3.22.2006

the post that isn't meant to be

I could write something here. I've tried four or five times already. But every time it just comes out whiny and pathetic. Every feel that way? Like there are several things you'd like to say, but you know you will hurt someone or be misunderstood or just come off looking like a loser? That's the way I feel write now, so I'll stop. If I stop now we'll all be better off. Best turn these things into prayer, huh?

3.18.2006

if it wasn't this...

I have led a life that would be considered by most to be a "charmed" life. So few crises, so few real challenges. I've had a few lately, but I am always able to look around and see others who deal with greater challenges than I do. I am at once grateful and sad. Glad to find the grace to deal with the little we are handed. Sad that others struggle as much as they do.

I finally watched "Elizabethtown" the other day. It wasn't a GREAT movie, but I enjoyed it. There were touches of greatness and grace in it. In the film Drew Baylor (Orlando Bloom) loses his father. His father was visting family in Kentucky (Elizabethtown, of course) when he died. Baylor must go to pick up his father's body and bring it back to Oregon. On his way to the airport his mother and sister remark about something his father used to say all the time (which they are all able to recite together): "If it wasn't this, it would be something else." What a philosophy for life. If it wasn't this, it would be something else. How true. There is no way to escape the challenges of life. Some challenges may be "easier" than others, but there will always be something else.

The other element of the story which resonated with me was the theme of failure and risk. I am too often afraid of failure and so find it hard to take too many big risks. This is especially true of my calling as pastor. "Elizabethtown" encourages me to risk a bit more, to realize that it takes real courage to risk, fail and stick around. Oh that I could go through life -- all of life -- chanting the mantra, "If it wasn't this, it would be something else."

3.04.2006

core values 3

We value a growing understanding of what the Apostle Paul calls, “the rule of love”, what Jesus calls the “Greatest Commandment”…

In this Greatest Commandment we are commanded to do two things: love God with all our heart, soul, mind and strength and to love our neighbors as we love ourselves. I have been influenced, first by my own reflection and then by the reflections of others that this “rule of love” rises above absolutely anything else we might say about what it means to follow Jesus. As Jesus himself said of this commandment: “all the law and the prophets hang on these two” or elsewhere, “there is no commandment greater than these.”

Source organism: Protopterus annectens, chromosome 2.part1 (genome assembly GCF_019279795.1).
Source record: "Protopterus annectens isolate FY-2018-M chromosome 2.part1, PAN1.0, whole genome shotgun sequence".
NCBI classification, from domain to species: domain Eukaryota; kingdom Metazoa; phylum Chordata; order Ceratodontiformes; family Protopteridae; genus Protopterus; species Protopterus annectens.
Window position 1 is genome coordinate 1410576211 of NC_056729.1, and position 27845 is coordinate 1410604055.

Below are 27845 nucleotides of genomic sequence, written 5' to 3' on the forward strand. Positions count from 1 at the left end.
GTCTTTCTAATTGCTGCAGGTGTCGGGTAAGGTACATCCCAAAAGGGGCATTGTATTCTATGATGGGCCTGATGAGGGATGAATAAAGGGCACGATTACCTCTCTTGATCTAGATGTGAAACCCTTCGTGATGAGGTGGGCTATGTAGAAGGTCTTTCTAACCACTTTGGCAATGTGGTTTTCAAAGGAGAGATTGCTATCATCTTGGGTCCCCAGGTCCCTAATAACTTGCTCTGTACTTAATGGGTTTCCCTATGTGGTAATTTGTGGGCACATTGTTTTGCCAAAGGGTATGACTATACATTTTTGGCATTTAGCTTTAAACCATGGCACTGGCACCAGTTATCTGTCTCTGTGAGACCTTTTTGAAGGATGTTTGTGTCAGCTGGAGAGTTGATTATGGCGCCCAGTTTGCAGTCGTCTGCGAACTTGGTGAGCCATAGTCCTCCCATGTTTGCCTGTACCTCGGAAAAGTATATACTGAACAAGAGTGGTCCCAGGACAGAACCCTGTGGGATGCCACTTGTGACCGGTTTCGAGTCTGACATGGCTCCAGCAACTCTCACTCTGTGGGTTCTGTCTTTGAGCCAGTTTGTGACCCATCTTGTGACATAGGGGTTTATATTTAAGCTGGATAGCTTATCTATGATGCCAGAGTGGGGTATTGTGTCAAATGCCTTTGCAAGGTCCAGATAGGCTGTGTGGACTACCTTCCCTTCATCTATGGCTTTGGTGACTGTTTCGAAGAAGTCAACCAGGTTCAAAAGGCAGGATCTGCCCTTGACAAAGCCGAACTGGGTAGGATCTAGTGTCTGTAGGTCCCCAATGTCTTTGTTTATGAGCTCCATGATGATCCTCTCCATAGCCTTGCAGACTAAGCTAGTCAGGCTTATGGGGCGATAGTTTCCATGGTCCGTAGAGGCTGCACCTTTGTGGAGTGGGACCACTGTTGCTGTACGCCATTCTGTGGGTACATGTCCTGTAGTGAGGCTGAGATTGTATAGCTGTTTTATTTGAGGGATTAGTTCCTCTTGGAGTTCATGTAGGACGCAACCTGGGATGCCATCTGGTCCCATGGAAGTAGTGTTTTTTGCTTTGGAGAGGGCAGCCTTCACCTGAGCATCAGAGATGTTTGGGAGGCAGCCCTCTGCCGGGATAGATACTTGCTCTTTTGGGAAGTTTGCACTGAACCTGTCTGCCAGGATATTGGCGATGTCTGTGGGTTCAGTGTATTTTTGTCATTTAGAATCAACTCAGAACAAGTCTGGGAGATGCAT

The one half of this commandment is all about our relationship with God, a relationship that is all consuming (in the best possible sense). In other words, we love God with our whole being, spiritual and physical. We give ourselves to God in worship and devotion. We pursue God in the belief that there is simply nothing else that could or should rival his place in our lives. This includes private and corporate worship, of course, but it also includes our growth as people of the Book. Scripture is where we come to learn what it means to love God in such a way. Jesus said that those of us who truly love God do so by keeping his commandments. Obedience is our primary act of love. Obedience requires that we regularly, purposefully and prayerfully encounter and interact with God in Scripture.

Loving God in such way also requires our intentional worship of him. This worship is both private (devotional and daily) and public (corporately as the gathered people of God). This worship is Christ-centered, Christ-exalting and Christ-magnifying. There should be no doubt in the minds of any and all who join us for worship that we are, first and foremost, followers of Jesus.

The second half of this Greatest Commandment is about how we related to others. We are to love our neighbors. Who are our neighbors? Quite simply, when Jesus was asked that question he answered with what we call the Parable of the Good Samaritan. In that parable the “good neighbor” turns out to be the enemy, the one looked down upon and despised. The implication (if not the outright intention) of the parable is to show us that we are to be a neighbor to absolutely anyone in need, friend or foe. Jesus makes this even clearer when he tells us in the Sermon on the Mount that we are to love our enemies, not just those who are like us.

Love is not emotion in this commandment. Love is action. Love is verb that calls for action even when we feel nothing but the most intense feelings of hatred. It is choosing to do the loving thing when that is least what we wish to do.